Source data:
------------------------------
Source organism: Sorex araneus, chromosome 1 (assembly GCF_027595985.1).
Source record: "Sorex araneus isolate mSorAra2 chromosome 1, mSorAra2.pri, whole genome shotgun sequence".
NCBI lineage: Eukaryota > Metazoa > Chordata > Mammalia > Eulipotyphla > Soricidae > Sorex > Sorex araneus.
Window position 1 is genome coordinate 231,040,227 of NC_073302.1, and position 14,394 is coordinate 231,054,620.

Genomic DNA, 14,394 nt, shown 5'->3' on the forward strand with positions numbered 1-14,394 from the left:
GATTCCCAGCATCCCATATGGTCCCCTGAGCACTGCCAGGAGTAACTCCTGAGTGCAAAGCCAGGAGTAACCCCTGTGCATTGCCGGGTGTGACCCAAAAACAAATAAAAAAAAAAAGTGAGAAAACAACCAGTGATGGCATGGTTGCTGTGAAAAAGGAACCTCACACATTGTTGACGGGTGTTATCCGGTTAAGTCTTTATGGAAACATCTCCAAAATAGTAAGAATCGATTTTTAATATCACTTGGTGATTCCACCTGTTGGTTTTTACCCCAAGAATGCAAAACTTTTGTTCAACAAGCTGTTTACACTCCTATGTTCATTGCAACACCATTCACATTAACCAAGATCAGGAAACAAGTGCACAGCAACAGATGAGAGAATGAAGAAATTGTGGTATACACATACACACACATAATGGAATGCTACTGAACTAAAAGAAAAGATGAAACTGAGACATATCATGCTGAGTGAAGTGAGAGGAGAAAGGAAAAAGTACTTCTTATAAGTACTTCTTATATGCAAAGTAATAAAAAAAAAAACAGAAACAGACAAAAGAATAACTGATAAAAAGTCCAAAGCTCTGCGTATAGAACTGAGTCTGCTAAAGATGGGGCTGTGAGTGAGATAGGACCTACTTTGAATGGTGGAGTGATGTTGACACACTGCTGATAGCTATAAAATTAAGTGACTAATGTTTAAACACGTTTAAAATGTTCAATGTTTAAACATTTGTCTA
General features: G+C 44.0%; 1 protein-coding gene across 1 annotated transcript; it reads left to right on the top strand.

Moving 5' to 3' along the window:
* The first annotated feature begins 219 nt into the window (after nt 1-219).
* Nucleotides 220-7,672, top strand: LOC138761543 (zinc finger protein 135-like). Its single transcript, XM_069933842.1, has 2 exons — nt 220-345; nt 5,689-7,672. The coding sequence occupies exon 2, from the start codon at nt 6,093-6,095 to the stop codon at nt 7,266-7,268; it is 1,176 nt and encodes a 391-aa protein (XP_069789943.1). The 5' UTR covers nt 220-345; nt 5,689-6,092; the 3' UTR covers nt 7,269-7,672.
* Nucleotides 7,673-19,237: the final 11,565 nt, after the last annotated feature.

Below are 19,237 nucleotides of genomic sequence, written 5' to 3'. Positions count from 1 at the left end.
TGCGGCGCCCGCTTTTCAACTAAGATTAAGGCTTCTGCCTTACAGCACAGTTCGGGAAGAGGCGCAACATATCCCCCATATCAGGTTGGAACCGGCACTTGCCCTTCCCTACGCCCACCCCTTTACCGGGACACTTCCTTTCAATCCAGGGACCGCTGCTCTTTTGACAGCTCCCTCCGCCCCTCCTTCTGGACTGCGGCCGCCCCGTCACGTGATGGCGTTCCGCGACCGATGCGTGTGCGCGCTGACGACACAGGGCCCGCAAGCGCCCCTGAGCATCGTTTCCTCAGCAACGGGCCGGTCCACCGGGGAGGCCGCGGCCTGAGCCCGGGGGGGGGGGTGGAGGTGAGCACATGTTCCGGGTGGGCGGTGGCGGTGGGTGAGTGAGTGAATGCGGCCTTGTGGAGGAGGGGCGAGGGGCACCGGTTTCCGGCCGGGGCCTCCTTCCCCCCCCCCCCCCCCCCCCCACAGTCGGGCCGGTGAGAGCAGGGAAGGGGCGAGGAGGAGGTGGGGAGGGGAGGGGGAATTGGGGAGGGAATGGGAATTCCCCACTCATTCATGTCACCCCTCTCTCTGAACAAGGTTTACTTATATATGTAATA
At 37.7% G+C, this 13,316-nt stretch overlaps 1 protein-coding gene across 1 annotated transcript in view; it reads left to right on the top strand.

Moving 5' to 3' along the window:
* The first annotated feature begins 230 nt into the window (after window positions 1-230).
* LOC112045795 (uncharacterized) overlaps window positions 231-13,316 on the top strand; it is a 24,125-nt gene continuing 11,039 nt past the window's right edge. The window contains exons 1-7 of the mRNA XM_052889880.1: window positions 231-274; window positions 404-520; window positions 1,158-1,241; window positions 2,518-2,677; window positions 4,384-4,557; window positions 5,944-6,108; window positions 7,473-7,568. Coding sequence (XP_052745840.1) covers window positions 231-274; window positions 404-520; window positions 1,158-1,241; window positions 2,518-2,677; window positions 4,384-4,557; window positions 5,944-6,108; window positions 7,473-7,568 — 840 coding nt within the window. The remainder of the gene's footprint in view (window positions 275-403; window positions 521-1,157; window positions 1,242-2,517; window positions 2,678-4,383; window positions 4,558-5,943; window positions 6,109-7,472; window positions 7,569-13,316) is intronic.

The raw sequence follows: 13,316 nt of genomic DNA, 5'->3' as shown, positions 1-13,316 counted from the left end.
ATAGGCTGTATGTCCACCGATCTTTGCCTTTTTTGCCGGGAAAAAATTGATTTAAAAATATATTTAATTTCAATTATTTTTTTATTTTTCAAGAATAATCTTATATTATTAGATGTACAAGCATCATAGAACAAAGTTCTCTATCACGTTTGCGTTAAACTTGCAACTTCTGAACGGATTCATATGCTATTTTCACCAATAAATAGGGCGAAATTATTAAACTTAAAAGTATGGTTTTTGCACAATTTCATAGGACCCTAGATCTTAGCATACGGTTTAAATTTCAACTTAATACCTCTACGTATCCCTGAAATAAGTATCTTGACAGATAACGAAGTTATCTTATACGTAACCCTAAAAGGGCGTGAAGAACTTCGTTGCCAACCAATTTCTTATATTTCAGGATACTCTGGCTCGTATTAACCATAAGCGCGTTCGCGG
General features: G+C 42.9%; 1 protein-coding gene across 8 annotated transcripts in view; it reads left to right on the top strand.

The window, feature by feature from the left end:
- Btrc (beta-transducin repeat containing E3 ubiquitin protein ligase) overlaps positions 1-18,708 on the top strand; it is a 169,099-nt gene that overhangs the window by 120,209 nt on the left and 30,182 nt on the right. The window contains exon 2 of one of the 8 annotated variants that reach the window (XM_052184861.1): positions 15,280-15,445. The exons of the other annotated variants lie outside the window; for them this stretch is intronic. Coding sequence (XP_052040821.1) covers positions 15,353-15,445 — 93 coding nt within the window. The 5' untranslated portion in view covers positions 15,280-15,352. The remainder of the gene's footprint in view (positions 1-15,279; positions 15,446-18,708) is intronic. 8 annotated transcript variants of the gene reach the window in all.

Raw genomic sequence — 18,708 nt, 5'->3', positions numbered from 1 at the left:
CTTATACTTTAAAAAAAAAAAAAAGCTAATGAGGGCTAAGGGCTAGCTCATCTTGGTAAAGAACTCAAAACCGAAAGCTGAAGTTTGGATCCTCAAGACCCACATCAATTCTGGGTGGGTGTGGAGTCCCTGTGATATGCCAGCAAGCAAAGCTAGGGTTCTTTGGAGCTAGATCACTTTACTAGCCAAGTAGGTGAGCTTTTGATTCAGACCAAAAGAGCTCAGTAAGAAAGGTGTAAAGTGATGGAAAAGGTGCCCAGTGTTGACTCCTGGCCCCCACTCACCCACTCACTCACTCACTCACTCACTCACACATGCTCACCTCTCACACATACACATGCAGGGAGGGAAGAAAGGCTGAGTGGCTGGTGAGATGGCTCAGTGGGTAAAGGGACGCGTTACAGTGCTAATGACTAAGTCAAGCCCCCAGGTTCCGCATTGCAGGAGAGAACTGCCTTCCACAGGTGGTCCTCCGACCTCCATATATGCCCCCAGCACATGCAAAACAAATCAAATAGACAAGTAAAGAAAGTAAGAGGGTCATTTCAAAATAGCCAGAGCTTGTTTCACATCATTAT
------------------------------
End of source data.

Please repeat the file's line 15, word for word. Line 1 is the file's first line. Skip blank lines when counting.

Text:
Moving 5' to 3' along the window: